True Bugs Suck

To an entomologist, “true bugs” are insects that suck. No insult intended – they really do suck.

August 25, 2016 | | Environment

Plant Hopper

Plant Hopper

For most of us “bug” is a catch-all term for any small creature with multiple legs that flies, crawls, squirms or hops.

But to an entomologist – an insect scientist – a bug is a particular category of insect. To an entomologist, “true bugs” are insects that suck. No insult intended – they really do suck. Instead of chewing their food, they insert sharp beaks into plants or animals and suck up fluids.

The diversity of true bugs is awe-inspiring. Among the vast array of plant-sucking species are aphids, cicadas, leaf-hoppers and milkweed bugs.

And then there are the predators that include aptly named killers like ambush bugs and assassin bugs. Imagined as larger creatures, these sinister looking bugs could serve as inspiration for malevolent alien characters in sci-fi flicks.

They hide in flowers or prowl foliage, seeking the juicy bodies of unsuspecting caterpillars, bees and moths. Holding them in a death grip, they stab their prey with their beaks and then suck them dry. A most unpleasant death.

Some of the true bugs (thankfully not many!) suck human blood. Bed bugs are a notorious example. Take heart then that bed-bug hunters exist. These too are in the “true bug” family and as their name suggests they suck the bodily fluids of bed bugs.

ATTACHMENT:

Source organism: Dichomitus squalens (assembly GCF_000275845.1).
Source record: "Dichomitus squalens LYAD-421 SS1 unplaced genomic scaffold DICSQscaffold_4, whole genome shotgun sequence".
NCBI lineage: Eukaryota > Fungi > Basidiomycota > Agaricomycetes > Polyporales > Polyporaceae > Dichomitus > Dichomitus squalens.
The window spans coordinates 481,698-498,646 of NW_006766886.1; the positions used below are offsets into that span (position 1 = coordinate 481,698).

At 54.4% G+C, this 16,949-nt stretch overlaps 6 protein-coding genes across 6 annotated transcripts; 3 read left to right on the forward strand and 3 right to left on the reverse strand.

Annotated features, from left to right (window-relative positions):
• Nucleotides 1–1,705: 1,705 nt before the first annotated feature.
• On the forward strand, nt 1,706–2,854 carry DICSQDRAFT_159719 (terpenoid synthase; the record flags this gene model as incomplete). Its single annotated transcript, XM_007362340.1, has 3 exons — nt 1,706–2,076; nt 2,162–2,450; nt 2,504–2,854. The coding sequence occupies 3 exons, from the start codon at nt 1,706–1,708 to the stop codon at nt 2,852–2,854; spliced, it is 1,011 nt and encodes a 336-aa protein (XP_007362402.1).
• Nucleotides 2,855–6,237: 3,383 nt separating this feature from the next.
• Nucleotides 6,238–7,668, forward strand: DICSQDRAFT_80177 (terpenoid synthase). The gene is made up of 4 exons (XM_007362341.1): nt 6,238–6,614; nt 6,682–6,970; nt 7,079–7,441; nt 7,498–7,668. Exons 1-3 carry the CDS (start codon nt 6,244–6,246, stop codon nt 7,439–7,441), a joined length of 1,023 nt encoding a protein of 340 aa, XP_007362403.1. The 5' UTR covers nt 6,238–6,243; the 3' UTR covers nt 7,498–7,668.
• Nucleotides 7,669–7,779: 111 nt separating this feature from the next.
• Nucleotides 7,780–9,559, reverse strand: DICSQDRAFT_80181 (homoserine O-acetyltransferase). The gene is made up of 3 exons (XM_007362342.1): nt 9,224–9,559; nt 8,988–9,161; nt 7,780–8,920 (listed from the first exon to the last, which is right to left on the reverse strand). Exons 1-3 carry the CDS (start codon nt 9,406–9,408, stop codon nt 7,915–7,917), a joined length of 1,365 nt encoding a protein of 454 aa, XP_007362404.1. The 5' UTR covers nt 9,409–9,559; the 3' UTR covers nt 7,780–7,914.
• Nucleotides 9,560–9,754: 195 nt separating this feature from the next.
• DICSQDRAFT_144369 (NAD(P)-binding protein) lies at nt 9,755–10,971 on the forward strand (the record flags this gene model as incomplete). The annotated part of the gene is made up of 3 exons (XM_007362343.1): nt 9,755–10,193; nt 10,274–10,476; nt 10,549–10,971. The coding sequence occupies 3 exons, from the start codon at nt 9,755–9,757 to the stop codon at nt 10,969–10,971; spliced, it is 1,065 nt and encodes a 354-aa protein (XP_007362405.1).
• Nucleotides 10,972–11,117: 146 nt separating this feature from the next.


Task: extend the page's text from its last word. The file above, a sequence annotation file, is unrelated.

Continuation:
Bed-bug hunters prowl our homes – yes, even yours, whether you have bed bugs or not! If you see an animated lump of dust in your house, you’ve probably found one. These cryptic creatures dress themselves with dirt missed by the vacuum. Then, suitably disguised, they sneak up, not only on bed bugs, but also on other small critters that inhabit your house.

So there you have it. There are all manner of true bugs out there sipping and slurping. I find them fascinating, but truth be told, they all suck!

ambushBug assasinbug assasinbug1 bedbug cicada leafhopper stinkbug stinkbugimmature
Immature Stink Bug

About the Author More by Don Scallen

Don Scallen enjoys sharing his love of nature through his writing and presentations. Check out his blog "Notes from the Wild".



  1. Hi Tom,
    Good to hear from you. Ticks are indeed topical. I will try to heed your advice and find out more about them and the peril they present.
    I don’t want to downplay the danger, but a few thoughts occur to me. I have spent hundreds of hours in the meadows and woodlands of this area in recent years. Never have I encountered a tick. I certainly have in Carolinian Canada, specifically at Long Point and Rondeau Provincial Park, but as yet, none at all in this area. That doesn’t mean they aren’t here in low numbers and we do need to be conscious of that possibility. Let’s be prudent, but not unduly fearful. On a hike with children earlier this year, every small thing that moved became a “tick”. They were unable to enjoy the walk because their parents had instilled such fear in them.

    Don Scallen on Oct 5, 2016 at 7:21 pm | Reply

  2. Hi Don:

    Great read on Bugs.

    Would love for you to research and write on another type of bug that has been in the news more and more lately and has alot of people I know concerned about going out into grassed and forested areas. Ticks, Ticks and more Ticks

    Ticks = Lyme disease = What to do.

    Tom Wenzel on Oct 3, 2016 at 1:39 pm | Reply

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